United States District Court, D. Maine
ORDER ON MOTION TO DISMISS
Torresen United States Chief District Judge
me is Defendant's motion to dismiss due to speedy trial
violations (ECF No. 45). The Defendant argues that a
combination of pre-indictment delay and unduly lengthy
post-indictment detention requires dismissal of the
Indictment. The Government opposes the motion. Based on my
review of the written motion, I will DENY the motion for
reasons explained herein.
March 12, 2015, the Defendant pled guilty in the United
States District Court for the District of Vermont to an
information charging him with conspiracy to distribute heroin
in 2013. On August 24, 2015, the Defendant was sentenced to
37 months imprisonment and three years of supervised release.
The Defendant was released to a Halfway House in Albany, New
York on November 30, 2016. According to the Pretrial Services
Report prepared in this case, the Defendant's projected
release date from Bureau of Prisons custody was March 19,
2017. Pretrial Services Report 1 (ECF No. 15).
Indictment in this case was filed on December 14, 2016. The
Indictment alleges that on about March 29, 2014, the
Defendant knowingly transported an individual in interstate
commerce with the intent that she engage in prostitution and
aiding and abetting the same in violation of 18 U.S.C. §
2421 and § 2. Indictment (ECF No. 2). The Clerk of Court
issued a warrant for the Defendant's arrest on December
15, 2016. Arrest Warrant (ECF No. 7). The date that the
Defendant was arrested on the warrant is in dispute. The
Defendant contends that he was arrested on December 20, 2016.
Def.'s Mot. to Dismiss 4. The Government contends that
the Bureau of Prisons merely moved him from his halfway house
placement to a secured facility after they learned of the
warrant for his arrest on new charges. Obj. to Def.'s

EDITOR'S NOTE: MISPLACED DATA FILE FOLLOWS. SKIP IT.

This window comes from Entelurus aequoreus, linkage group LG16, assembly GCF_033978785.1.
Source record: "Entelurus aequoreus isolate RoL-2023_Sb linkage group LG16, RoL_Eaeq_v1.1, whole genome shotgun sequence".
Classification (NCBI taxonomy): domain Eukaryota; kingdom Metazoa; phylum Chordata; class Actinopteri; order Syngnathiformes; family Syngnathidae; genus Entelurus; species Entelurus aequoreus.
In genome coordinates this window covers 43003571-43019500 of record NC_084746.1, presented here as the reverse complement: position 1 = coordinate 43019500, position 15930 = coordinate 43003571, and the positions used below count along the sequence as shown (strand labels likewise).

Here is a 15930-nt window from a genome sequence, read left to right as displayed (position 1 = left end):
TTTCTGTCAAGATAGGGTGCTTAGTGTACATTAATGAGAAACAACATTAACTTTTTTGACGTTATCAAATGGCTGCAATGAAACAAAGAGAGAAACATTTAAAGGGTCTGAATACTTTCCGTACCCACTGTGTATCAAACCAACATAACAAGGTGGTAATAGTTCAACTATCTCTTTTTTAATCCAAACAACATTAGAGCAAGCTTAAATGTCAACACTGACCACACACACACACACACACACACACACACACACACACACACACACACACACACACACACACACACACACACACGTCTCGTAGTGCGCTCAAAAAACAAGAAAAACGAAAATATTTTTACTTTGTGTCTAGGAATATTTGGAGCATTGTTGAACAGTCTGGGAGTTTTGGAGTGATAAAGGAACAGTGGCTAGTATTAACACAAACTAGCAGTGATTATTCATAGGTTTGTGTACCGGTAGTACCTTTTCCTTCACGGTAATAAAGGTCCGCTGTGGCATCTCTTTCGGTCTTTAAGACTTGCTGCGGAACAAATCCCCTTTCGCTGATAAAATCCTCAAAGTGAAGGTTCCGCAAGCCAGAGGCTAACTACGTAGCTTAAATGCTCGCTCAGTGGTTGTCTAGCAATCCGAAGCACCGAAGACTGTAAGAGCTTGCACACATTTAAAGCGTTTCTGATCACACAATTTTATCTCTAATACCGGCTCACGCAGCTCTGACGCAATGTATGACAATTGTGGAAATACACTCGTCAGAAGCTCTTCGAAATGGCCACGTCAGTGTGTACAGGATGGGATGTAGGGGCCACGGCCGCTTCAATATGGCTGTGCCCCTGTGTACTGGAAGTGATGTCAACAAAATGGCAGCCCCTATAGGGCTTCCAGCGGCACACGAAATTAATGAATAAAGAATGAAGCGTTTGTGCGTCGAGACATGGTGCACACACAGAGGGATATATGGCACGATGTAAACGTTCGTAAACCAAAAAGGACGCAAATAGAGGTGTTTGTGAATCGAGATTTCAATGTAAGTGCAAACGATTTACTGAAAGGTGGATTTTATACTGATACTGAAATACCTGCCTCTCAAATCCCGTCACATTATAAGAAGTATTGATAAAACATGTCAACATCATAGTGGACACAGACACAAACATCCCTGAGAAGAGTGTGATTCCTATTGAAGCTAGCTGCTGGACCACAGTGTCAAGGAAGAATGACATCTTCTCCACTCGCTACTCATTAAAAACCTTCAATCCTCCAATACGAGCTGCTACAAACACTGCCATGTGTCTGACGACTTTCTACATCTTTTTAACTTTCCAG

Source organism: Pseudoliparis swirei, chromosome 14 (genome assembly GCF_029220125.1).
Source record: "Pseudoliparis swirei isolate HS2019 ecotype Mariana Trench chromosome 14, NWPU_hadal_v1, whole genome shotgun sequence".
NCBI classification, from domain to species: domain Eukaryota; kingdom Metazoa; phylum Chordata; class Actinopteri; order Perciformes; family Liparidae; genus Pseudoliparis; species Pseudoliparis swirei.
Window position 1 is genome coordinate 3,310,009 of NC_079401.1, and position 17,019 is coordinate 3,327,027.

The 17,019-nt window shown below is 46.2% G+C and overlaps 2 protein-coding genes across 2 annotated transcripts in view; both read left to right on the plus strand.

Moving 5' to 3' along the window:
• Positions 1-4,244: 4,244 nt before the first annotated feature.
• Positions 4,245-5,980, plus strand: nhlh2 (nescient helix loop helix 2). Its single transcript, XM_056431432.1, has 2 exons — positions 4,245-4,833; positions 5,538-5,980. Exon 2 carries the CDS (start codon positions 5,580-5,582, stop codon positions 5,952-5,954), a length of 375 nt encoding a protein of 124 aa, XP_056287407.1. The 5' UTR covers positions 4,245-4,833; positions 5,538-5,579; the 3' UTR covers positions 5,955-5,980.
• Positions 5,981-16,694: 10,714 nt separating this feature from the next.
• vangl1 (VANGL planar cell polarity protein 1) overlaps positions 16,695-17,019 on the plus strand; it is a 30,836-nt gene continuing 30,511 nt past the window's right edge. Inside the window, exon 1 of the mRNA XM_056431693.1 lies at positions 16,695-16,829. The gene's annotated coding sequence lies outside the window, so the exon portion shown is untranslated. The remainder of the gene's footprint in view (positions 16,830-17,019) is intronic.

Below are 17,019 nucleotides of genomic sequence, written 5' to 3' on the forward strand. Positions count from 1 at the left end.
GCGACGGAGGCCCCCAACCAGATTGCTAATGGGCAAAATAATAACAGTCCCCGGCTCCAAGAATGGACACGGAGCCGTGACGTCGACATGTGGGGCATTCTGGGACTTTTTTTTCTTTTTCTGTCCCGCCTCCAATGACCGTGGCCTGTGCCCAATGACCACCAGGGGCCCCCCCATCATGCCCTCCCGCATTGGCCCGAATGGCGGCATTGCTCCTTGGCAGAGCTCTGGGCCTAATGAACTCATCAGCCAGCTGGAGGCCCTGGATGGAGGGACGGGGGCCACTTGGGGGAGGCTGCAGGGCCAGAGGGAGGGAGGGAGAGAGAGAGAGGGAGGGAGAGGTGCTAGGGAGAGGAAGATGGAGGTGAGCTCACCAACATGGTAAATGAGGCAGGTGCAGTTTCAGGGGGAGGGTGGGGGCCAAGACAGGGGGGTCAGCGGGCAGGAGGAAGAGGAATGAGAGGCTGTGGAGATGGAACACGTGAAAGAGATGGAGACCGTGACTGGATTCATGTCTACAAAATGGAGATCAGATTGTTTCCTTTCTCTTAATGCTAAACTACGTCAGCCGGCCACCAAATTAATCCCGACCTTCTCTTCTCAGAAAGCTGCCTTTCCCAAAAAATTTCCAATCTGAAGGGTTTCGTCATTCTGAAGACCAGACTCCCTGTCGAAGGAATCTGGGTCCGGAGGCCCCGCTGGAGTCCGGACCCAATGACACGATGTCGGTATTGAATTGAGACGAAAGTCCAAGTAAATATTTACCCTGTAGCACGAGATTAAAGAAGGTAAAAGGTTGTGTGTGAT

Mot. to Dismiss 4. (ECF No. 48). The docket entries from the
Northern District of New York, where the Defendant made his
initial appearance, reflect that the Rule 5(c)(3) arrest of
the Defendant occurred on January 9, 2017. United States
District Court for the Northern District of New York Docket
Sheet (ECF No. 11-1). Miller waived his right to a
preliminary detention hearing in that district, instead
requesting that such hearing be held in the prosecuting
district. Waiver of Rule 5 and 5.1 Hearings (ECF No. 11-3).
The Defendant was ordered transported to the District of
Maine. Commitment to Another District (ECF No. 11-4).
Defendant first appeared in the District of Maine on February
28, 2017. First Appearance (ECF No. 17). The Court continued
the detention hearing several times either on the
Defendant's motion or a joint motion of the parties.
Def.'s Mots. to Continue (ECF Nos. 23, 27 and 33). At the
March 20, 2017, detention hearing the Government withdrew its
motion for detention and the Defendant was released on
conditions that day. (ECF Nos. 38, 41).
Defendant argues that a combination of pre-indictment delay
and unreasonably long post-indictment detention requires
dismissal of the Indictment under Federal Rule of Criminal
Procedure 48(b), the Fifth Amendment Due Process Clause, and
the Sixth Amendment right to a speedy trial. I will address
each argument in turn.
Federal Rule of Criminal Procedure 48(b)
Rule 48 of the Federal Rules of Criminal Procedure, courts
have supervisory authority to “dismiss an indictment,
information, or complaint if unnecessary delay occurs in: (1)
presenting a charge to a grand jury; (2) filing an
information against a defendant; or (3) bringing a defendant
to trial.” Fed. R. Crim. P. 48(b). The Defendant asks
me to exercise my discretion to dismiss the indictment
against him pursuant to Rule 48(b) because the indictment is
dated December 14, 2016, which is more than 32 months after
the date of the alleged criminal conduct. The Court of
Appeals for the First Circuit, however, has held that Rule 48
applies only to post-arrest delay. See, e.g., United
States v. McCoy, 977 F.2d 706, 712 & n. 6 (1st Cir.
1992) (“Rule 48(b) is limited in application to
post-arrest delay.” (citing United States v.
Marion, 404 U.S. 307, 319 (1971))).
Defendant's post-arrest delay - now less than six months
with only three months spent in pre-trial detention - does
not amount to the type of extreme delay which would warrant
relief under Rule 48.
Fifth Amendment Due Process Clause
Defendant also seeks dismissal of the indictment on the
alternative ground that the 32-month pre-indictment delay
violated his rights under the Fifth Amendment. Marion,
404 U.S. at 324. As the First Circuit has explained,
[T]he Due Process Clause of the Fifth Amendment has a limited
role to play in protecting against oppressive
[pre-indictment] delay. The Due Process Clause has only a
limited role in this context because the statutes of
limitations provide the primary protection against undue
pre-indictment delays. To rise to the level of a due process
violation despite the applicable statute of limitations not
having run, the delay (1) must have caused substantial
prejudice to [defendant's] rights ...